I recognized the terror and urgency in Agee’s prose as my own in post-adolescence, the knowledge that we’re racing against our own imminent ends to leave a mark, the bar of success or satisfaction with one’s own output residing somewhere above the clouds. Like Agee, I was bent on achieving magnificent goals that I couldn’t define even to myself. I couldn’t be bothered with envisioning a career, but at twenty-two I knew I’d become the voice of my generation, and achieve transcendence while living a life of moral purity: all of which would be tidily dismissed by Agee himself as “the frightening vanity of . . . would-be purity.” And yet, Agee’s own debilitating self-doubt resonated deeply, as I would venture it does with many young writers: “If I had as much confidence about writing as I have intention, everything might be much easier. I feel the well-known prison walls distinctly thickening.”
And so I decided I wanted the narrative of my own life to be as breathless and messy as Agee’s document. After graduation, I left Vermont first for California, then Portland, on to Michigan, Thailand and finally Boston. My copy of Famous Men is my perennial constant, always the first thing I pack. Its presence reminds me that I have a tangible history, as the scene and characters in my own life constantly change. Like Agee, I became a voyeur, a perpetual tourist, a restless observer. The years grew into a sticky tangle of self-doubt, late nights, cross-country moves, calls from collection agencies, boys who left me wanting, blind hope and a despair that felt like home. I found it preferable to the alternative of inertia, or security. “A little too much,” as Agee said, “is just enough for me.”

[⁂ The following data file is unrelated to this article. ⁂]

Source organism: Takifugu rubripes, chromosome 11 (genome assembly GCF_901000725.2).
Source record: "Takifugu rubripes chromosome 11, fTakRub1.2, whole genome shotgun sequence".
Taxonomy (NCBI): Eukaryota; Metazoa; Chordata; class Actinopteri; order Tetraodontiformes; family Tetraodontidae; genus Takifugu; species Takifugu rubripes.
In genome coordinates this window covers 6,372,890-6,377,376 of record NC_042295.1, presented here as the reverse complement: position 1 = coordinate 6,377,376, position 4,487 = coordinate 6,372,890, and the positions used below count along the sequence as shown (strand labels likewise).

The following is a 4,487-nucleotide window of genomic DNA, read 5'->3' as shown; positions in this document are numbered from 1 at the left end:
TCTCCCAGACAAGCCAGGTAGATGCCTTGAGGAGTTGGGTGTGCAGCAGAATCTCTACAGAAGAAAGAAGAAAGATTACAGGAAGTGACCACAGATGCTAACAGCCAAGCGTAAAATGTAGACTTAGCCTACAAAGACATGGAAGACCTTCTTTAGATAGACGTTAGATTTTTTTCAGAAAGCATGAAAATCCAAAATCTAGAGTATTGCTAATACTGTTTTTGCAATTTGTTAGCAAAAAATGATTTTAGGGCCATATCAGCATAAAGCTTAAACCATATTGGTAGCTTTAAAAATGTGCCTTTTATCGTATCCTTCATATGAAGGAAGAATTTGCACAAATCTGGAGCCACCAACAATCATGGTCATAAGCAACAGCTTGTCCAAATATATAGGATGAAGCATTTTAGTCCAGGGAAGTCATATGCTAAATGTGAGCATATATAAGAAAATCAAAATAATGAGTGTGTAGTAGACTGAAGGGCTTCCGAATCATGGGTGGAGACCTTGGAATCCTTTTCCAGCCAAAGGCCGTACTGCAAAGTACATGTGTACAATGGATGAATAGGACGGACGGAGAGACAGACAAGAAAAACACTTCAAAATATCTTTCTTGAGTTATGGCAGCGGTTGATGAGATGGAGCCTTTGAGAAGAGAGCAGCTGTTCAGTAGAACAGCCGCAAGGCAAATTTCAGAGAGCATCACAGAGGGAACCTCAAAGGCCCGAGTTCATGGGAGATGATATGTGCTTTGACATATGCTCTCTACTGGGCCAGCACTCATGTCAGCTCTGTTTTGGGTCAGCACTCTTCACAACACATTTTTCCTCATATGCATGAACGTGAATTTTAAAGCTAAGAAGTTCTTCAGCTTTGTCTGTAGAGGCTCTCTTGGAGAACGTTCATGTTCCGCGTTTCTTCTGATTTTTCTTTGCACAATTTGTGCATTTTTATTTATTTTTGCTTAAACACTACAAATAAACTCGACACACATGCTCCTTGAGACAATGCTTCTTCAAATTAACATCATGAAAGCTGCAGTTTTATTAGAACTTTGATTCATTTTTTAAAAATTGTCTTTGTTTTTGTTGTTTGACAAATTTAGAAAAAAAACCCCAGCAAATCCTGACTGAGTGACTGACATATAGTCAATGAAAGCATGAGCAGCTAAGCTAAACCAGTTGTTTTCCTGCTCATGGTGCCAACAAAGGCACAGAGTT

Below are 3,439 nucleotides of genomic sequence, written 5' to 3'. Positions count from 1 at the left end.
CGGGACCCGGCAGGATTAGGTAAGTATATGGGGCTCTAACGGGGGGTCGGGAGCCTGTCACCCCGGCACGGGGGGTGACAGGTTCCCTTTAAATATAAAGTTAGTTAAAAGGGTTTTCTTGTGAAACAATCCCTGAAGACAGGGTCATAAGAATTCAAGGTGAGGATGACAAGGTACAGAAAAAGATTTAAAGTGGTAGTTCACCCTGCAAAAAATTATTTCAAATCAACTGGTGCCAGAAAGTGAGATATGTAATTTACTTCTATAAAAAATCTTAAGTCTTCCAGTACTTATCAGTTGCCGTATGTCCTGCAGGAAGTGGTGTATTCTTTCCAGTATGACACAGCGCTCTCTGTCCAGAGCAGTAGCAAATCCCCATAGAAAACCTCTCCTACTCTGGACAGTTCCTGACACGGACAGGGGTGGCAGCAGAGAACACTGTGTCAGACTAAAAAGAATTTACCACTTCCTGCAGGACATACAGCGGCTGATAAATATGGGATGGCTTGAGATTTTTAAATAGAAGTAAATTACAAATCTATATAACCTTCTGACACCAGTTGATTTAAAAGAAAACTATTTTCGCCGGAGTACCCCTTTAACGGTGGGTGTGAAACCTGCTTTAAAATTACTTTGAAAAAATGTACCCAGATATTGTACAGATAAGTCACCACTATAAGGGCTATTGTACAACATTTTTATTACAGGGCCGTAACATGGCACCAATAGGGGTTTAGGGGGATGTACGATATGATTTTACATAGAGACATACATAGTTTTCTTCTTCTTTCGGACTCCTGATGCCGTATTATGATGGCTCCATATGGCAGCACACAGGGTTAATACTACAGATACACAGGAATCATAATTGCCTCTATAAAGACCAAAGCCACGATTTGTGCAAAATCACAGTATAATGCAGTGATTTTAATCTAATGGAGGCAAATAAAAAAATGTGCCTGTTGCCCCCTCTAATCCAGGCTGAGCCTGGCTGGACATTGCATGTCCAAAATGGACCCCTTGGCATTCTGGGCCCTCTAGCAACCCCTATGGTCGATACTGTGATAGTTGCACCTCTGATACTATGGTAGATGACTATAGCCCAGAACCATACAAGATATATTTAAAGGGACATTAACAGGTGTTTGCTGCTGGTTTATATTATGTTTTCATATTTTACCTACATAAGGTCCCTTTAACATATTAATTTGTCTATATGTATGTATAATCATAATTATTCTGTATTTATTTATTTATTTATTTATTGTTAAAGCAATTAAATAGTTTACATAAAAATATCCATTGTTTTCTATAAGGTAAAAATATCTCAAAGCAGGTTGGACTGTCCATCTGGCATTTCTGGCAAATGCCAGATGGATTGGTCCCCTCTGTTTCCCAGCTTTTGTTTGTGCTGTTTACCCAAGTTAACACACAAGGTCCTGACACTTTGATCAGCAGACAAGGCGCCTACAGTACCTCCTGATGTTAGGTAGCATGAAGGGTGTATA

I’m thirty-two now, and sometimes the book feels too precious to open, with its prose like lace that seems it will crack and break if I touch it. What if I lift open the cover to find that it’s changed, that I can no longer find a truth in there? In the intervening years, I’ve made compromises with myself to make money. I check Instagram too often. I’ve grown infinitely weary of the blustery brand of mid-century White Male Genius that Agee so expertly personified. After all those long work days, all those rent checks and regularly occurring heartbreaks, I became too busy and distracted to hold fast to Agee’s declaration of the human soul, my own and those of everyone I’d met and everyone I’d never meet, as “angry, wild, untamable, healthful, holy, competent, marvelous and most precious.” I had fiercely believed in that fiery and sacred soul, my own, and that I would never be buried by something as obscene as a gross yearly income. But I still find Agee’s prose remarkable in its tenderness, and my own compassion is renewed by it. Today, like every other day, I’m buried under the news again: Another unarmed American body on the ground. Police weapons. The tears of a mother. The smirk of a congressman.